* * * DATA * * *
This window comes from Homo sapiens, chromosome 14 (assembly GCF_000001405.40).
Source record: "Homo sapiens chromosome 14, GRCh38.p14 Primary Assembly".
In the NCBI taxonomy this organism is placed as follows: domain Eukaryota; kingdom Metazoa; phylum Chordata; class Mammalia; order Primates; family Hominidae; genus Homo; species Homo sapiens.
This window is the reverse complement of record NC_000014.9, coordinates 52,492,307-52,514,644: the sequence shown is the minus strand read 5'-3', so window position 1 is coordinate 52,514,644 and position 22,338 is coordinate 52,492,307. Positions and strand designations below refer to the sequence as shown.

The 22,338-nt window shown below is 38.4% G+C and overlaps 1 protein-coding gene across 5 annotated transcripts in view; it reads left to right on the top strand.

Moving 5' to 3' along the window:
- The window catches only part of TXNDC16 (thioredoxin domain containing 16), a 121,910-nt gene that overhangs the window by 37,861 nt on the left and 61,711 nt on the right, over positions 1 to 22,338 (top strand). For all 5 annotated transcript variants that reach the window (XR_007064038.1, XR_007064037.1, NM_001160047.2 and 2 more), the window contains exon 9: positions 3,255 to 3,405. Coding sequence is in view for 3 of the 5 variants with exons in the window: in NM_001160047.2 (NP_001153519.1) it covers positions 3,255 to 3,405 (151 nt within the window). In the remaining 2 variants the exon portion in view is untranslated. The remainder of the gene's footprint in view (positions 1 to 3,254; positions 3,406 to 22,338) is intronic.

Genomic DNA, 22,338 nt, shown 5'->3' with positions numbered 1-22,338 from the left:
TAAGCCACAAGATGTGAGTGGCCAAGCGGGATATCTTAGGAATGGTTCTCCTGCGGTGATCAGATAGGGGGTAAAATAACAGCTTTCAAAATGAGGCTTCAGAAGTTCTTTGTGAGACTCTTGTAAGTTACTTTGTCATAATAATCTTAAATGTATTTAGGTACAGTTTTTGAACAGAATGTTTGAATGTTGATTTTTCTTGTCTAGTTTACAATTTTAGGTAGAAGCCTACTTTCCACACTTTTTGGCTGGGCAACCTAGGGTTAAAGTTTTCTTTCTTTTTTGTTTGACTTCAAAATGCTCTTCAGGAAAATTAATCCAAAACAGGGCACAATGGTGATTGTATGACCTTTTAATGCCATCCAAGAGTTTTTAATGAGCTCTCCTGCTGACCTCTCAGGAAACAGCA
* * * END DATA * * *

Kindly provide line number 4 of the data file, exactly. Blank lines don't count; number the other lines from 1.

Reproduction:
This window is the reverse complement of record NC_000014.9, coordinates 52,492,307-52,514,644: the sequence shown is the minus strand read 5'-3', so window position 1 is coordinate 52,514,644 and position 22,338 is coordinate 52,492,307. Positions and strand designations below refer to the sequence as shown.